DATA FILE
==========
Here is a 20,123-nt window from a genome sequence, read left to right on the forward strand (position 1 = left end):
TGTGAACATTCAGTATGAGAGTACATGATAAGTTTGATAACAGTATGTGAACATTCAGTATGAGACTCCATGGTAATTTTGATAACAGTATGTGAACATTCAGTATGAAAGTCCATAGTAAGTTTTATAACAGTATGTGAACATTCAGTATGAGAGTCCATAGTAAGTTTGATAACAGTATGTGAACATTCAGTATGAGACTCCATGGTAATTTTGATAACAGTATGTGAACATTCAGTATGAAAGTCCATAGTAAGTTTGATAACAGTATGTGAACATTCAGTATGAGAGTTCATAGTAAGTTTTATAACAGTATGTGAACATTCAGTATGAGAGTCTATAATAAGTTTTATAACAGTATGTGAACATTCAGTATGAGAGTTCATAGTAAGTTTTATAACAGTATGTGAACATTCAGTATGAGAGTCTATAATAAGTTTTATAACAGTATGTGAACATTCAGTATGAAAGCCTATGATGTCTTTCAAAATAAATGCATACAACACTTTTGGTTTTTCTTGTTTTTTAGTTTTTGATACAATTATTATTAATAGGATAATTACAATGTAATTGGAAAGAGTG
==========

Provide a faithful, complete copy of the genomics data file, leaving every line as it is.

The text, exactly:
Here is a 20,123-nt window from a genome sequence, read left to right on the forward strand (position 1 = left end):
TGTGAACATTCAGTATGAGAGTACATGATAAGTTTGATAACAGTATGTGAACATTCAGTATGAGACTCCATGGTAATTTTGATAACAGTATGTGAACATTCAGTATGAAAGTCCATAGTAAGTTTTATAACAGTATGTGAACATTCAGTATGAGAGTCCATAGTAAGTTTGATAACAGTATGTGAACATTCAGTATGAGACTCCATGGTAATTTTGATAACAGTATGTGAACATTCAGTATGAAAGTCCATAGTAAGTTTGATAACAGTATGTGAACATTCAGTATGAGAGTTCATAGTAAGTTTTATAACAGTATGTGAACATTCAGTATGAGAGTCTATAATAAGTTTTATAACAGTATGTGAACATTCAGTATGAGAGTTCATAGTAAGTTTTATAACAGTATGTGAACATTCAGTATGAGAGTCTATAATAAGTTTTATAACAGTATGTGAACATTCAGTATGAAAGCCTATGATGTCTTTCAAAATAAATGCATACAACACTTTTGGTTTTTCTTGTTTTTTAGTTTTTGATACAATTATTATTAATAGGATAATTACAATGTAATTGGAAAGAGTG